Attack of the Skinwalker
From E-book LAST GRAND ADVENTURE, a 6,000 mile Burro wagon trip in the 1990s
We tried to move along as quickly as possible while we were on the Indian reservations because the redskins were so friendly!
Now, I know you’re shaking your head and saying that I’m not making any sense, and you’re asking, “Why should he (West) move on quickly if the Indians were friendly?”
The Indians were so friendly that we had no time to rest! We were camping within the boundaries of the highway fences in order to avoid trespassing on their land; and because we were so handy to anyone traveling by, we had visitors night and day! There was seldom any let-up in the flow of visitors and sometimes I’d have to tell a passel of them, “Go home now so we can rest!”
It’s funny but we often had Indians coming up to us and asking, “Why didn’t you stop ‘back there’ at my house for the night?” As though we should have known, without being told, that we were welcome to pull up with a six up team of donkeys and a tandem covered wagon into their yards and camp.
Not all of our visitors were friendly of course. One night I awoke with a start to hear Bean (my jenny burro) screaming in terror. I had tied her to the wagon on her long line and single-leg hobble and she was jerking wildly on the wagon as I reached for my boots.
I stumbled outside to see that the moon had just came up and had illuminated a man wrapped in a white blanket standing by our back door. The sudden illumination of this ghastly figure had terrified all my Guys “Keep walking!” I commanded. “You are scaring my burros!”
A teen-ager’s voice answered me from the folds of the blanket, “I didn’t mean to scare them!”
“Keep walking!” I repeated.
He obeyed and as he moved away into the darkness, Carol and I hurried out to check on our animals. Bean was glad to see us and stopped her screaming. I could see she hadn’t been hurt.
Dean had been. When the boy in the white blanket had startled the burros they had run into the five-strand barbed-wire highway fence. Dean was tangled in it and Beef and Chaps had climbed up over Dean’s body and were on the other side of the fence!
It took us awhile to cut the barbed wire away and get Dean untangled and onto his feet, and then bring the two burros on the far side of the fence back around through a Texas gate further up the highway. It felt like an hour, but was probably only fifteen minutes before we had all six tied up side by side along the highway fence.
Carol brought the flashlight then, and we examined the team. Bean, Rags, and Chaps were unharmed. Disney’s face was cut and he had a puncture wound on his chest. Beef and Dean had numerous cuts on their legs and chests, and a long thin flap of skin had been pealed off of Dean’s face and was hanging down over his muzzle still attached at the bottom.
We cut that flap of skin off with scissors and then cleaned and anointed all the wounds, soothing and talking as we worked to keep the animals calm. We left them, tied short to the fence for the rest of the night.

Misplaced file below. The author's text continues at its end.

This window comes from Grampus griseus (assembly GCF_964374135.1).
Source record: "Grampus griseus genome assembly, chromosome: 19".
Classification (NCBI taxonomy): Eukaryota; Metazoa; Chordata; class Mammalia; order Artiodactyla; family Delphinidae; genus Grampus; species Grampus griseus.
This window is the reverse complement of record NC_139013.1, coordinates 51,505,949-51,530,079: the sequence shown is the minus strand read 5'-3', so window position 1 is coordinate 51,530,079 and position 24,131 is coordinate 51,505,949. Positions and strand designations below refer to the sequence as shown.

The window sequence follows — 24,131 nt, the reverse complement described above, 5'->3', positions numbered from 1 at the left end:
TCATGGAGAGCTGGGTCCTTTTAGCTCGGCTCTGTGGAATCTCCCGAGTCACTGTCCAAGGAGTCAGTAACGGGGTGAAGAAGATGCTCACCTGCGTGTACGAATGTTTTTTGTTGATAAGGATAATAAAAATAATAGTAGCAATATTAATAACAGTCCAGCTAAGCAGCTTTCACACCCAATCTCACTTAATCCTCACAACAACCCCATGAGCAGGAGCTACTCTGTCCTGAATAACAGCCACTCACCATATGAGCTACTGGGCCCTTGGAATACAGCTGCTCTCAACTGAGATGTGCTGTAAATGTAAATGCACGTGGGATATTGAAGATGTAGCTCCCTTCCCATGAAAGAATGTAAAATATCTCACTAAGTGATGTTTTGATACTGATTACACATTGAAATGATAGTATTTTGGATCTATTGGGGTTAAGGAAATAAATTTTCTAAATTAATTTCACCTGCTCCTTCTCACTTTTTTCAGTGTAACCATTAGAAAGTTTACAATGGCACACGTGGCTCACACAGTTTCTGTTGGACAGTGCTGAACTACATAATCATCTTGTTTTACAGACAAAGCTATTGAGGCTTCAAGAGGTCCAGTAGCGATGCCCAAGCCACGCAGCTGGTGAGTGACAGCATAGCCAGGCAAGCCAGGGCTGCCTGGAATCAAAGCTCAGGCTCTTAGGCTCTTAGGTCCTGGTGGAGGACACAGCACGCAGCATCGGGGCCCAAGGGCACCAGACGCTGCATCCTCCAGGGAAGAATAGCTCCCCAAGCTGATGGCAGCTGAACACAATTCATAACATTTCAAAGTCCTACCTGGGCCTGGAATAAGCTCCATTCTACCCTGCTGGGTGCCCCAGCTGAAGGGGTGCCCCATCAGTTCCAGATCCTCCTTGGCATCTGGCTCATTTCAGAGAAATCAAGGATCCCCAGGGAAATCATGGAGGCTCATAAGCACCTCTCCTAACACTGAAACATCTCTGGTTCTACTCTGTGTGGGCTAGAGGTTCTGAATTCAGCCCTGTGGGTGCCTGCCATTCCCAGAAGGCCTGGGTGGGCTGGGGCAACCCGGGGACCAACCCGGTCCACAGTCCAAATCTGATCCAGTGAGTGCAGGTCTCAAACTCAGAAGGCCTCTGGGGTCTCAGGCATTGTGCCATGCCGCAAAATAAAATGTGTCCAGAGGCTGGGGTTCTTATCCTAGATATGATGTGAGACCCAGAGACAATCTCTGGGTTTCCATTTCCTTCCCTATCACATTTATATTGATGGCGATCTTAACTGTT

I mentioned what happened to one of our visitors the nest day.
“Did he freeze you?” was the response I got.
I cocked my head over to the side and said, “What?”
“It was a Skin-walker,” the man explained. “They are thieves that come in the night to steal from you, and they have a powerful dust that they can sprinkle on you to freeze you, so that you cannot move. Then they can take what they want and you can’t stop them.”
“It was a teen-ager trying to make trouble…” I said, laughing it off. “I told him to git, and he got!”
“You can only kill them with some ashes on your bullet or ashes on your trigger finger!” the man avowed sincerely. “Yea right an Anglo Wagoneer shoots young Indian on Navaho Indian reservation do you really thing that would be a good idea” I asked?
That night we found a nice little camp site on the crest of a hill just off the Hi-way. No sooner that we had set up camp they began to arrive. Truck loads of Indians with gifts of food and soda pop. All coming to hear the story of the aborted attack of THE SKIN WALKER”: the funny thing was most wanted us to come home with them.
It turned out to be a good thing we had stocked up with hay at Tuba City. We left Window Rock without any. The reason was because the hay trucks were late and the place we were waiting for them was an Indian bazaar full of children who wanted to climb under on and over my Guys I was a worried man! So I left be for the hay trucks arrived. Praying LORD JESUS I need hay.
It never pays to worry though and by noon that day I was able to flag down a hay truck and buy ten, two-string bales of alfalfa. Then I was satisfied but God wasn’t. He wanted to remind me that he was the one ultimately in control so right after we crossed the Arizona/New Mexico border God sent Lawrence Charley, a Vietnam vet, to us with five bales of grass hay in his pick-up truck.
“Thank-you,” I told him, “I’ll accept a couple, but I can’t carry all that hay!”
“You have to take it all!” Lawrence Charley responded. “I’m not taking even one stem of it back home with me. I brought it for you and I’m unloading every bit of it right here!” He proceeded to do just that!
“Thank you, Lord, it’s more than enough,” I whispered Heavenward before I stacked two bales on top of the ten I had loaded earlier, put two bales inside the sheepherder, and put one in Carol’s seat. (She would have to walk for two days.)
I believe God must have responded “Oh no it’s not! I’ll teach you to trust me!”